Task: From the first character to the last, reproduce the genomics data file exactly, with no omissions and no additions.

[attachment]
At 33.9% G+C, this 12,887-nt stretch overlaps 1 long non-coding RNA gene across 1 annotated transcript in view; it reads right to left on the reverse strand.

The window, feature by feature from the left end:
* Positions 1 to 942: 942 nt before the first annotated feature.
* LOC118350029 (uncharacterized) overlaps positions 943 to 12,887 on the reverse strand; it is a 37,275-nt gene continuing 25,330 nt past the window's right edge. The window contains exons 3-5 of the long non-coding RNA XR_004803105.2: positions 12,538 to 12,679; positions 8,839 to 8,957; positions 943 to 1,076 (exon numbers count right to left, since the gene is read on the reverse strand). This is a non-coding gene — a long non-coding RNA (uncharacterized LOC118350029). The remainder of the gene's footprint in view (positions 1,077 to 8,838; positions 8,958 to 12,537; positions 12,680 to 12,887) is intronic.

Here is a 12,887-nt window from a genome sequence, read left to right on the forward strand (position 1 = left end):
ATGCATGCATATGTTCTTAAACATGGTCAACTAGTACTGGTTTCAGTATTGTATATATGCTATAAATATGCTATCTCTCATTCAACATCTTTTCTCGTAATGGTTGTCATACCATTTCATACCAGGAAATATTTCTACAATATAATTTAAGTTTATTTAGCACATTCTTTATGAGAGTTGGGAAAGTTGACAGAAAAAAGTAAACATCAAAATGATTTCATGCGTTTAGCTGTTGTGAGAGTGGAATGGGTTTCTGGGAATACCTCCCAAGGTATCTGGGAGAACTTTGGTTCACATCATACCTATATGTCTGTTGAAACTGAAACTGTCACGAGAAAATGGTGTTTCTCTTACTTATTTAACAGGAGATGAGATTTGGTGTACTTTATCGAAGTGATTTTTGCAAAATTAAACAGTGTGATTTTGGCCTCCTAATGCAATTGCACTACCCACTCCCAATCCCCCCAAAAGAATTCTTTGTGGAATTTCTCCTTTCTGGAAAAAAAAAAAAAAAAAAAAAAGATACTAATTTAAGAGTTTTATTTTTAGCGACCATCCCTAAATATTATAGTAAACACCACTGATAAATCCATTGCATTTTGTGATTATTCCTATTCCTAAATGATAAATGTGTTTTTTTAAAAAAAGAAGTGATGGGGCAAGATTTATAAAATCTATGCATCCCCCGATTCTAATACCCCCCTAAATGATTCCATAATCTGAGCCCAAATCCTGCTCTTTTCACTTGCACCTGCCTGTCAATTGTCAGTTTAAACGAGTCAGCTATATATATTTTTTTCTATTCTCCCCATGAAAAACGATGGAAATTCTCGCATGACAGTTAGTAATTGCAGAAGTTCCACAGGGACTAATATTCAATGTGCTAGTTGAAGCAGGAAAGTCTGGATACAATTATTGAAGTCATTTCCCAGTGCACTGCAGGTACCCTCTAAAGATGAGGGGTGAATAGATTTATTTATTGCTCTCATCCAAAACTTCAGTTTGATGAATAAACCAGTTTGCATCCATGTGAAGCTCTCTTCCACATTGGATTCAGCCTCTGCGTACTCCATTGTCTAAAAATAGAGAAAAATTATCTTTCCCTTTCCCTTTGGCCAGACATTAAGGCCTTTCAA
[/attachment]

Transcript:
At 33.9% G+C, this 12,887-nt stretch overlaps 1 long non-coding RNA gene across 1 annotated transcript in view; it reads right to left on the reverse strand.

The window, feature by feature from the left end:
* Positions 1 to 942: 942 nt before the first annotated feature.
* LOC118350029 (uncharacterized) overlaps positions 943 to 12,887 on the reverse strand; it is a 37,275-nt gene continuing 25,330 nt past the window's right edge. The window contains exons 3-5 of the long non-coding RNA XR_004803105.2: positions 12,538 to 12,679; positions 8,839 to 8,957; positions 943 to 1,076 (exon numbers count right to left, since the gene is read on the reverse strand). This is a non-coding gene — a long non-coding RNA (uncharacterized LOC118350029). The remainder of the gene's footprint in view (positions 1,077 to 8,838; positions 8,958 to 12,537; positions 12,680 to 12,887) is intronic.

Here is a 12,887-nt window from a genome sequence, read left to right on the forward strand (position 1 = left end):
ATGCATGCATATGTTCTTAAACATGGTCAACTAGTACTGGTTTCAGTATTGTATATATGCTATAAATATGCTATCTCTCATTCAACATCTTTTCTCGTAATGGTTGTCATACCATTTCATACCAGGAAATATTTCTACAATATAATTTAAGTTTATTTAGCACATTCTTTATGAGAGTTGGGAAAGTTGACAGAAAAAAGTAAACATCAAAATGATTTCATGCGTTTAGCTGTTGTGAGAGTGGAATGGGTTTCTGGGAATACCTCCCAAGGTATCTGGGAGAACTTTGGTTCACATCATACCTATATGTCTGTTGAAACTGAAACTGTCACGAGAAAATGGTGTTTCTCTTACTTATTTAACAGGAGATGAGATTTGGTGTACTTTATCGAAGTGATTTTTGCAAAATTAAACAGTGTGATTTTGGCCTCCTAATGCAATTGCACTACCCACTCCCAATCCCCCCAAAAGAATTCTTTGTGGAATTTCTCCTTTCTGGAAAAAAAAAAAAAAAAAAAAAAGATACTAATTTAAGAGTTTTATTTTTAGCGACCATCCCTAAATATTATAGTAAACACCACTGATAAATCCATTGCATTTTGTGATTATTCCTATTCCTAAATGATAAATGTGTTTTTTTAAAAAAAGAAGTGATGGGGCAAGATTTATAAAATCTATGCATCCCCCGATTCTAATACCCCCCTAAATGATTCCATAATCTGAGCCCAAATCCTGCTCTTTTCACTTGCACCTGCCTGTCAATTGTCAGTTTAAACGAGTCAGCTATATATATTTTTTTCTATTCTCCCCATGAAAAACGATGGAAATTCTCGCATGACAGTTAGTAATTGCAGAAGTTCCACAGGGACTAATATTCAATGTGCTAGTTGAAGCAGGAAAGTCTGGATACAATTATTGAAGTCATTTCCCAGTGCACTGCAGGTACCCTCTAAAGATGAGGGGTGAATAGATTTATTTATTGCTCTCATCCAAAACTTCAGTTTGATGAATAAACCAGTTTGCATCCATGTGAAGCTCTCTTCCACATTGGATTCAGCCTCTGCGTACTCCATTGTCTAAAAATAGAGAAAAATTATCTTTCCCTTTCCCTTTGGCCAGACATTAAGGCCTTTCAA